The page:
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In 2015, we've seen some big wins on our cases and campaigns - a landmark Supreme Court victory for Muhammad Younis, a huge award to the three domestic workers exploited by an ambassador in Dublin, a historic High Court ruling for a victim of trafficking... Each is a step towards strengthening migrant rights in Ireland, but there are many more steps to be taken. We can't do it without you.

  • Showcase your support at the 2015 Justice Gala!

    This November, our annual Justice Gala is going to be bigger and better than ever. With 350 supporters, activists and friends attending, it's an opportunity to celebrate a year of progress.

    You can be part of the celebration and support our work in the year ahead by taking an ad in our Gala Brochure. Not only will your message reach each of our 350 guests on November 14th, but we'll also make sure our 9,000 Facebook fans and 5,000 Twitter followers know how grateful we are for your support!

    Here's a really easy way to donate: https://www.idonate.ie/218_migrant-rights-centre-ireland.html OR you can make a cheque payable to Migrant Rights Centre Ireland and post it to 37 Dame Street, Dublin 2, OR make a direct transfer:

    Allied Irish Bank, 37 Upper O'Connell St., Dublin 1

    Sort code: 93-11-36

    Account No. 17766133

    IBAN No: IE58 AIBK 9311 361 7766 133

    BIC No: AIBKIE2D

    These are our suggested sponsorship levels:

    Cover features:

    Full page - back outside cover:  €1,000 (ONE ONLY)

    Full page - front or back inside cover:  €750 (TWO ONLY)

    Large ads:

    Full page: €500

    Half page:  €250

    Mini ads:

    Quarter page:  €125

    Eighth page:  €75

    Single line message (maximum of 80 characters):  €50

    If you have any questions, please don't hesitate to get in touch with Hilary at 01 524 1200  or hilary@mrci.ie.


  • Give a Gift


    Support Legal Redress

    €15
    provides one hour of language translation in a legal case


    Empower People
    €25
    ensures a domestic worker can attend meetings, get support and advocate for the rights of domestic workers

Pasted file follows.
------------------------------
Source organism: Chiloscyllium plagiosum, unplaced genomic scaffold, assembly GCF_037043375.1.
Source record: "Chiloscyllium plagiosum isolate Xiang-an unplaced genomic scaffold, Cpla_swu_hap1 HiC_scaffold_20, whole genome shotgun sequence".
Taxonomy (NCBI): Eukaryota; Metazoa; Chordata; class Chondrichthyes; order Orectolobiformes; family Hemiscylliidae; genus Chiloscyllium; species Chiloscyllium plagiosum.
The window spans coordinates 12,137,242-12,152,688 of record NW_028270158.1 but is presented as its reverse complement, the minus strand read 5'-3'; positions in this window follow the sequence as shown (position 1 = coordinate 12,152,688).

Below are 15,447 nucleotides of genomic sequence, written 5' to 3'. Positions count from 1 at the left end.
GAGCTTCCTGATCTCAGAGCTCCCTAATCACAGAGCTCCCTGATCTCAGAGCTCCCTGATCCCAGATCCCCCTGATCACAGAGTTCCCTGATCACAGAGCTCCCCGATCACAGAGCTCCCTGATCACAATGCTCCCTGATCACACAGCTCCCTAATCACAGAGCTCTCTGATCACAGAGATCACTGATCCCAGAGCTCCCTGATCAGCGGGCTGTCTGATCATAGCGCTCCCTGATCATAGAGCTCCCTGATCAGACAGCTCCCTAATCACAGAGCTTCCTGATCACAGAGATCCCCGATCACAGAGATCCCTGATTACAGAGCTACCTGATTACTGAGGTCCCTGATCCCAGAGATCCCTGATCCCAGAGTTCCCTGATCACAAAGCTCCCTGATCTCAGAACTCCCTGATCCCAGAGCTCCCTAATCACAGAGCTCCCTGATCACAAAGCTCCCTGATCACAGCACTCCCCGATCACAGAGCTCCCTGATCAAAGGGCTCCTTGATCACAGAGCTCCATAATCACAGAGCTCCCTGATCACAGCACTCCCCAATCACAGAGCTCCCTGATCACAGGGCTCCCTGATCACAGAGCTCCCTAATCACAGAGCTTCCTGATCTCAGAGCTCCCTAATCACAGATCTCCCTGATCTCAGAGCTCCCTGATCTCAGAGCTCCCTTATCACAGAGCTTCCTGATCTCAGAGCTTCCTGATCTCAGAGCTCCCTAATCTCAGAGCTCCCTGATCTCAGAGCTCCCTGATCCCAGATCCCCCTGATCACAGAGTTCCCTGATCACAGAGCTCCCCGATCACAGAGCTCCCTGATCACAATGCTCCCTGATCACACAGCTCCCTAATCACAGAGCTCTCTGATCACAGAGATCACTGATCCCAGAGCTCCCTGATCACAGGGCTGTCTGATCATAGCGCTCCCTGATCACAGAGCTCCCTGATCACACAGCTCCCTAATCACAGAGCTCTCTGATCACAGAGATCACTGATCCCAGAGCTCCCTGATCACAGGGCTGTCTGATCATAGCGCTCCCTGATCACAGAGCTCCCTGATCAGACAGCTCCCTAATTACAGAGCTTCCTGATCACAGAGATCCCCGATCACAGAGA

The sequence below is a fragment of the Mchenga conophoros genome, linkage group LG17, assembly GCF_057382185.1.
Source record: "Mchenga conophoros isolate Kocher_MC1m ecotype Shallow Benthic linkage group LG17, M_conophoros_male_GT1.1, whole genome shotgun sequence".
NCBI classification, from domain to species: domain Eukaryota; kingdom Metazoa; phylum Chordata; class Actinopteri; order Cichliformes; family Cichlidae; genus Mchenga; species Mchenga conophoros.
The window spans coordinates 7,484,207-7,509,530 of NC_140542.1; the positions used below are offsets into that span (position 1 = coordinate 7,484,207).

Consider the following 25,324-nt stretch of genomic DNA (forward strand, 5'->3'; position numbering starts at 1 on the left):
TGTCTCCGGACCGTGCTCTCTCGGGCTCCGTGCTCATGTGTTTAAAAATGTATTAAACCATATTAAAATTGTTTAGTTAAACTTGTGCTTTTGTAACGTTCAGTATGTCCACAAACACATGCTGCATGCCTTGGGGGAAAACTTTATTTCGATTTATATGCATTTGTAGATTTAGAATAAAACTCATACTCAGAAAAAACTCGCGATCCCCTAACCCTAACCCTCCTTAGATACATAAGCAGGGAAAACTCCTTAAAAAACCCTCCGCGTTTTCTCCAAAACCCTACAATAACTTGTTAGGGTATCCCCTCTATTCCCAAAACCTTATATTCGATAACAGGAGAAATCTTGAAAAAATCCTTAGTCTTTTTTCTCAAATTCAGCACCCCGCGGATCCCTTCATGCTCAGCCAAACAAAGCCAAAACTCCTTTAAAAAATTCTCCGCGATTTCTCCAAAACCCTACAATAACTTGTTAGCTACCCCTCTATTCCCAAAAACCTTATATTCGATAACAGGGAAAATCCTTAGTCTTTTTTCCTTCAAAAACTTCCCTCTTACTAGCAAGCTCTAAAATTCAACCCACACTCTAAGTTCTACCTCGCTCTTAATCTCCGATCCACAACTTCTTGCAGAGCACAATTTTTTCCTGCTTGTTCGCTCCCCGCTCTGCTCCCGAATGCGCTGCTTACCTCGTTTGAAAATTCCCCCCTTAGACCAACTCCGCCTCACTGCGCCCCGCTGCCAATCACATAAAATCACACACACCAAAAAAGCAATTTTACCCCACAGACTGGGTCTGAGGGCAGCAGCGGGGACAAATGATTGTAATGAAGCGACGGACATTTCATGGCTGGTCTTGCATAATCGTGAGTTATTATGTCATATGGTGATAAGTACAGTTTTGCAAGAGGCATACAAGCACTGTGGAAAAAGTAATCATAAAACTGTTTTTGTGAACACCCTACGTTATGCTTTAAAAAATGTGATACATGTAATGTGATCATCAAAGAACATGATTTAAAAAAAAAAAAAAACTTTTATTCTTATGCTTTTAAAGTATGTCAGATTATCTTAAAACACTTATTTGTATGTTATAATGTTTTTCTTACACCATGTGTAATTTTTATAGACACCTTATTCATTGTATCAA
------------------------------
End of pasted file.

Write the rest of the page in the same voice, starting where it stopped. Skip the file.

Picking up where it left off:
Give Advice
    €50
    provides accurate information and advice to a vulnerable person in our Resource Centre.

    Help a Victim of Trafficking
    €100
    gives a victim of trafficking for forced labor an emergency pack, including a phone card, food vouchers and bus ticket.

    Support an Action Group
    €500
    provides leadership training for a member of MRCI’s Action or Campaign Groups.

    Support a Leader

    €1000 supports a person to participate fully in social justice work, through, mentoring, training, skill development, representational work and political lobbying.


  • Thoya’s Story

    MRCI first met Thoya a few years ago. She was a teenager when she was trafficked to Ireland for forced labour. For 3 years Thoya worked as a domestic worker in a private home under slave like conditions. Her work began at 5:30 a.m. and finished around midnight.  Some days she worked until 2:00 am. During this work she was forbidden to leave her employers home. They controlled her actions, here movements and even her communication with her family. She received no payment during this time. Eventually, a visitor to the house noticed she was in distress and contacted MRCI. MRCI took action to rescue her and liaised with the Gardaí to ensure Thoya was placed in safe accommodation.

    Today, Thoya is studying community development. She joined MRCI’s Domestic  Workers Action Group which advocates for rights, dignity, and recognition of workers employed in private homes. Through her participation in this group she gained control over her life and began to build confidence. Through training provided by MRCI she became a spokesperson for the campaign to introduce legislation to outlaw Slavery in Ireland.


  • Sami’s Story